October 31, 2014

Self-EO: Optimization for Your Personal Reputation

By Justin H.

We have all Googled ourselves at some point out of curiosity. Tek Shouts sheds plenty of light on how SEO can help your business, but we have yet to explore how SEO can be applied to people for their own personal benefits. Not everyone is a business owner, but how you show up in Google rankings still matters. For reference sake, we are going to call this method “Self-EO.”
SEO is a valuable tool for bloggers and job seekers who are simply trying to develop their own brands. Googling your own name is much more than a periodical checkup to see how famous you are. Online search engines have made us all a little bit famous, and with the prominence of social media, how and where you rank online is as important as ever.

The Huffington Post measured that 80% of employers Google prospective employees prior to potentially bringing them in for an interview. Suddenly, those pictures from that one night in college don’t seem so amusing anymore. Another Huffington Post article noted how 70% of recruiters have also rejected an applicant due to what they have found online about them. Luckily, this is a correctable problem that can be mitigated by using proper Self-EO techniques.

All internet users have to assume that anything they post online will be there forever. Knowing that employers will not hire a candidate due to online findings, it is important to develop a track record of appropriate internet behavior. You are at an advantage if you have a common name, such as John Johnson. However, if you are like me and are the only person with your first and last name in the entire country, then the odds of something unfortunate you posted online resurfacing are greater.

October 30, 2014

How I Can Trust You: Penguin

By Lewis J.

Last week, I explained the trust factors in Google’s Pigeon algorithm. Now I want to discuss Google’s Penguin algorithm. Released in 2012, Penguin was designed to eliminate spam sites from Google’s web index, specifically sites using keyword stuffing and link schemes.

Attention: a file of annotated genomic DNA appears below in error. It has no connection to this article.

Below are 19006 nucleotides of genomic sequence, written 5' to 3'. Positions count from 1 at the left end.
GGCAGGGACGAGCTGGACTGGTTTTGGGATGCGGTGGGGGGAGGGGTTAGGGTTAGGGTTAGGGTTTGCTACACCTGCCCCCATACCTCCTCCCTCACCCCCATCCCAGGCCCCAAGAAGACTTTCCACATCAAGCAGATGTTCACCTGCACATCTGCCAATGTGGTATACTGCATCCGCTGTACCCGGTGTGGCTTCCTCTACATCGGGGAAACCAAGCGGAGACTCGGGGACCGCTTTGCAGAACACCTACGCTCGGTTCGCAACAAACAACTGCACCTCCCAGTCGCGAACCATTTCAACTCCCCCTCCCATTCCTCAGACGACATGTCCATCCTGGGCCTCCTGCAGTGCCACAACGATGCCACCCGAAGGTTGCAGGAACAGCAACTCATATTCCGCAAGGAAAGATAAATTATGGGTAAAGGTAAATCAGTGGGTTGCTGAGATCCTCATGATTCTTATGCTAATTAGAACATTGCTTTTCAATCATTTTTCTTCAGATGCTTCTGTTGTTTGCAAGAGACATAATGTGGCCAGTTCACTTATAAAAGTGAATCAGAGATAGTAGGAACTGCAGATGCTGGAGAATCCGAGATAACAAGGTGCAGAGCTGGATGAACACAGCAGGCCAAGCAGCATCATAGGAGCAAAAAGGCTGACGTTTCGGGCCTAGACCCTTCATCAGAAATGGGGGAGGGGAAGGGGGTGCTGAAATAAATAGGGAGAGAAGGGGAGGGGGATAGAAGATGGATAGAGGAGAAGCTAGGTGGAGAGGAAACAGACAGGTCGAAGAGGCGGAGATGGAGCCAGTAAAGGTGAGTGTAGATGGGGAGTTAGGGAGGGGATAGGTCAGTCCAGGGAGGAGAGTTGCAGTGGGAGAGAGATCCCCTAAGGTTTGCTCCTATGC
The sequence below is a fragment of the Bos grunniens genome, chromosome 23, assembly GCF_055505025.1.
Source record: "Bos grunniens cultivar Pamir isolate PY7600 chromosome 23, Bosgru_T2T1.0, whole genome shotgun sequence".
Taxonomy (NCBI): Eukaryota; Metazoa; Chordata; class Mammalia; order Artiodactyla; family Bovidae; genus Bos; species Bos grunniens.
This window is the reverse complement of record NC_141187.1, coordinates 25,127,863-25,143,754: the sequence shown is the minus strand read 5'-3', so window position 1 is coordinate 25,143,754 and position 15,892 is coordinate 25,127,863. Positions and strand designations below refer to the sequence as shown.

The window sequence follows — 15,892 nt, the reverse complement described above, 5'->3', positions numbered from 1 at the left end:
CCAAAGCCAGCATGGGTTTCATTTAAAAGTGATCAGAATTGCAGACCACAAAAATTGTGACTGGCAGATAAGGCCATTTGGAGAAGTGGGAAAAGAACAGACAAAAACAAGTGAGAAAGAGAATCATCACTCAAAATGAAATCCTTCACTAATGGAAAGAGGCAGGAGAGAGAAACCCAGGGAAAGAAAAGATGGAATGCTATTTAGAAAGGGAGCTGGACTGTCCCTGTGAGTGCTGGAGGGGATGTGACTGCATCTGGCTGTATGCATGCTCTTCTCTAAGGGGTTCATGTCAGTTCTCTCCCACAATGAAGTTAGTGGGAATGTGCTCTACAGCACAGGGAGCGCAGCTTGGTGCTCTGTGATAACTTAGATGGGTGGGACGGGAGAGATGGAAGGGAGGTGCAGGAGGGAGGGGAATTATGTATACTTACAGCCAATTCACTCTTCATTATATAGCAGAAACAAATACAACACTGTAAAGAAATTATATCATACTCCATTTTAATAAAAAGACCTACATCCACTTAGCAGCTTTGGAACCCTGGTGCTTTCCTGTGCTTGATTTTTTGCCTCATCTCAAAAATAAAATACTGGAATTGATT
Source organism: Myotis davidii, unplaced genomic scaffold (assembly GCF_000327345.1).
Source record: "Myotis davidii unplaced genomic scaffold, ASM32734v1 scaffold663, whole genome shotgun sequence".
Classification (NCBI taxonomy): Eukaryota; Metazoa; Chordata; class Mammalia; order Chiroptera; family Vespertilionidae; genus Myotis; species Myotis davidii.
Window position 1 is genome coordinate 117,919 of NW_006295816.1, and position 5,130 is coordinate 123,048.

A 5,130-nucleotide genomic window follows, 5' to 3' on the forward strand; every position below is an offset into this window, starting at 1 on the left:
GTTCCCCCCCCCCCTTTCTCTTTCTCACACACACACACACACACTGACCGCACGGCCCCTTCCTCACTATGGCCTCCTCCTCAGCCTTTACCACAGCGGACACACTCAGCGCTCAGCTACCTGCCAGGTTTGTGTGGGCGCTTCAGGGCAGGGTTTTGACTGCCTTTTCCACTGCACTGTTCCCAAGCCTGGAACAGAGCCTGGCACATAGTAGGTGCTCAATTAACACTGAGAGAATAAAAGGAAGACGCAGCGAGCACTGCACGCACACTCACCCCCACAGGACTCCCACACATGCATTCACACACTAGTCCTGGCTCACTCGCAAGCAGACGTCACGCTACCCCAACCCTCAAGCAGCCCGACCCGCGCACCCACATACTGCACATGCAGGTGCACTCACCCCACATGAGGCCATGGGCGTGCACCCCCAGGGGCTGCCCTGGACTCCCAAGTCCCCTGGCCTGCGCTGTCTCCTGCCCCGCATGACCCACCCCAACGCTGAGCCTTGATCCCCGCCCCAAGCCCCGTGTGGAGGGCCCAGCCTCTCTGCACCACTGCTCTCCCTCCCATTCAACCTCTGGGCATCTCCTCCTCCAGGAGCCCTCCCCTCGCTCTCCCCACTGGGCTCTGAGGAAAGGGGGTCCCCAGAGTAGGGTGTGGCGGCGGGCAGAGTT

Keyword stuffing is a black hat SEO strategy used by spammers whereby a large number of unnecessary or irrelevant keywords are added to a site’s homepage in order to trick Google into including it in search results unrelated to the site’s content. These additional keywords are often camouflaged by altering their color to match the page background. In this way, a disreputable loan company might be able to include its site in a search for bicycles or hamburgers.

Link schemes are another black hat strategy, related to keyword stuffing. They are designed to boost a site’s ranking artificially by increasing the number of links being directed at a targeted website. Links, both inbound and outbound, are one of the criteria Google uses to determine a site’s page ranking. Google’s web crawlers treat links to your site as a vote of confidence from the web community. The more links you have, the higher your ranking will be. Often, spammers will boost their rankings by creating false webpages that contain links back to their targeted site. It’s not uncommon for spammers to stuff these dummy sites with relevant keywords as well. If Google perceives a site as relevant to yours, it weighs those links more heavily. Other strategies include link exchanges (where two parties agree to create multiple links to each other’s sites), link generating bots, and creating blogs with articles full of unnecessary links to a target website. Visit Google to see their full list of link schemes.

Not only will links created with these sorts of schemes damage your trust ranking, but links from sites that use them are also damaging. If you have any of these untrustworthy links to your website, remove them or disavow them. If you are uncertain what links are considered spam and which are not, your best solution is to contact a reputable SEO company, like eGumball Inc. They can help you manage your site and generate trustworthy links that will improve your Google ranking.